This is a statement that shows you just how far-reaching the issue of data protection will be for all business done by a company and that the issue is not exclusively relevant to IT.
My tip is therefore to set up a process to implement all the obligations in good time and to think about both privacy and data protection right from the start when creating and operating data processing systems, while always aiming to follow the principle of minimizing data.”
Is there anything else you’d like to pass on to us before we finish up?
“There is something that is not limited to the SAP area and is relevant for the whole company. That is to maintain a directory containing all processing activities. What do I mean by that?
The responsible persons should maintain a directory that tracks “processing activities under its responsibility”. The purpose is to create a transparent overview of all personal data at a company, for use by both internal and external auditors.
For example, such an index should cover which data is processed using which processing activities and for which purposes. This document will play a central role in upcoming audits, no matter whether you create it in an Excel file or use a database.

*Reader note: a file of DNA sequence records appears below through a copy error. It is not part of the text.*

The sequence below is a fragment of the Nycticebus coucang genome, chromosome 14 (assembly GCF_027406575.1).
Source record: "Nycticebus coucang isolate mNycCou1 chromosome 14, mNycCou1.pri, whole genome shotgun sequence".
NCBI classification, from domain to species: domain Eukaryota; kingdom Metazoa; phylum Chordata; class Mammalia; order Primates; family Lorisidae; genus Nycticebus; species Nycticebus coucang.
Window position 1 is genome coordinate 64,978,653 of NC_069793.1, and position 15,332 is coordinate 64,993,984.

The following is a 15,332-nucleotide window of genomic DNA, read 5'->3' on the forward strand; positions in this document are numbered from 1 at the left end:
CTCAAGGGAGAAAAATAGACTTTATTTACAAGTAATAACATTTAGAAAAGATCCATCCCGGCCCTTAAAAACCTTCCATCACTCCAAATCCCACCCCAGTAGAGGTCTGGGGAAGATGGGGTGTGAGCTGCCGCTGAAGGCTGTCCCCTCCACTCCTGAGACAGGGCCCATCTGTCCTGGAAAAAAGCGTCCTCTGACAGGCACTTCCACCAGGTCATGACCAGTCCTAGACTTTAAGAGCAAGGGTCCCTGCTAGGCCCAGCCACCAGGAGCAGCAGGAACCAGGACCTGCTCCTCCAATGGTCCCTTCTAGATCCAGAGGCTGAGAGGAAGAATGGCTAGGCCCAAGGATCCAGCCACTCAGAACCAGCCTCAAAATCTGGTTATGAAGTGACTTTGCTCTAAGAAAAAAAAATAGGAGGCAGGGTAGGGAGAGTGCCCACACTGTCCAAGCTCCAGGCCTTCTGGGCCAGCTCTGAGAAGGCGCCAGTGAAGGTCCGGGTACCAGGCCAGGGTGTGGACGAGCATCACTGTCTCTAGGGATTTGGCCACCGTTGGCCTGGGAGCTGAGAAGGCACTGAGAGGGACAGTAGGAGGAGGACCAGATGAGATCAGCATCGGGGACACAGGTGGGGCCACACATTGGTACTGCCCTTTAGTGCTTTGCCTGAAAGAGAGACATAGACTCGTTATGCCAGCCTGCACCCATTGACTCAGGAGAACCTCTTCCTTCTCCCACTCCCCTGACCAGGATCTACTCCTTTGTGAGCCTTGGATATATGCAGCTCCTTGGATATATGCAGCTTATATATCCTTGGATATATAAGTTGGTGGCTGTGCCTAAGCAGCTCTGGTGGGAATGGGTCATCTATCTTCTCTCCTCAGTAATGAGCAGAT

A tip from our experience: Adding a column that directly links you to the relevant application where the data is found has proven to be useful again and again. This makes it considerably easier for companies to answer incoming questions as to where, across various system, you can find the data about a specific person.”
What about the nearly 50% of companies that said they do not yet have a mature GDPR roadmap? How can you and your colleague help?
“First, we recommend evaluating the degree of maturity and to then develop a company-specific GDPR catalog of actions based on this. This is followed by an identification of the necessary actions and, of course, we’re also happy to support you to put them into operation.”
Thank you for talking with us and providing some really helpful insights.
Head of Security & Compliance Services at AKQUINET (Austria)
You’d like more tips and recommendations for the General Data Protection Regulation? Take advantage of an opportunity to discuss this with us, for example at our GDPR webinar.